Missouri Court: Same-Sex Partner Of Trooper Not Eligible For Benefits


JEFFERSON CITY, Mo., Oct. 30 (UPI) — The same-sex partner of a Missouri highway patrolman who died on duty in 2009 is not eligible for survivor’s benefits, the Missouri Supreme Court ruled.

In a 5-2 decision Tuesday, the court said Kelly Glossip, the 15-year partner of Missouri Highway Patrol Cpl. Dennis Engelhard, is not eligible for pension benefits that would normally go to a spouse because the couple were not married.

The court ruled the fact the couple could not have been married under state law is not relevant, because Glossip’s lawsuit did not specifically challenge the state’s same-sex marriage ban.

The 20-page court opinion placed emphasis on separating the issue of sexual orientation from the couple’s marital status, the St. Louis Post-Dispatch said.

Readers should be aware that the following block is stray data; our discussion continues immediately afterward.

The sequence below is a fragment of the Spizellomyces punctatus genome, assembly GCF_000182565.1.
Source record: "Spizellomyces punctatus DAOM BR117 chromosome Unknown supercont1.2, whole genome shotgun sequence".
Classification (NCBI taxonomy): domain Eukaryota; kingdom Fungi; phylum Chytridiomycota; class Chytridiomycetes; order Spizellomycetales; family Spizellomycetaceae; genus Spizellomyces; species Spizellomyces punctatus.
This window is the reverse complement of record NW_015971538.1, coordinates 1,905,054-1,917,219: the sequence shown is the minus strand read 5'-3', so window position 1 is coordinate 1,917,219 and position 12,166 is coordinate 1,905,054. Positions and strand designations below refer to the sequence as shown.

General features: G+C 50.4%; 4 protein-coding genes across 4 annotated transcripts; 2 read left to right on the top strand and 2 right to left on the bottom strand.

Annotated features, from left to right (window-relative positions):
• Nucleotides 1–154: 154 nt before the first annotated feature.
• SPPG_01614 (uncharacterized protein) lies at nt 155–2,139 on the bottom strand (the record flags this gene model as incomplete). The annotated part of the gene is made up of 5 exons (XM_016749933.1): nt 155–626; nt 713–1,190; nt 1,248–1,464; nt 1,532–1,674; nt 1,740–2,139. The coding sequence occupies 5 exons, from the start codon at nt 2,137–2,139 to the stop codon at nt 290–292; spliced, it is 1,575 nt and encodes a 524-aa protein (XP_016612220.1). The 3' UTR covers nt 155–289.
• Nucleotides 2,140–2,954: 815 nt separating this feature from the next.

“(The) statute does not discriminate on the basis of sexual orientation. Instead, it draws a distinction on the basis of marital status. Because Glossip was not married to Engelhard at the time of his death, he is not eligible for survivor benefits.”

Engelhard, 49, was struck by a car and killed while helping a motorist. Glossip was denied survivor benefits, and sued on the grounds of denial of equal protection.

After losing the case in circuit court, Glossip appealed to the state Supreme Court.

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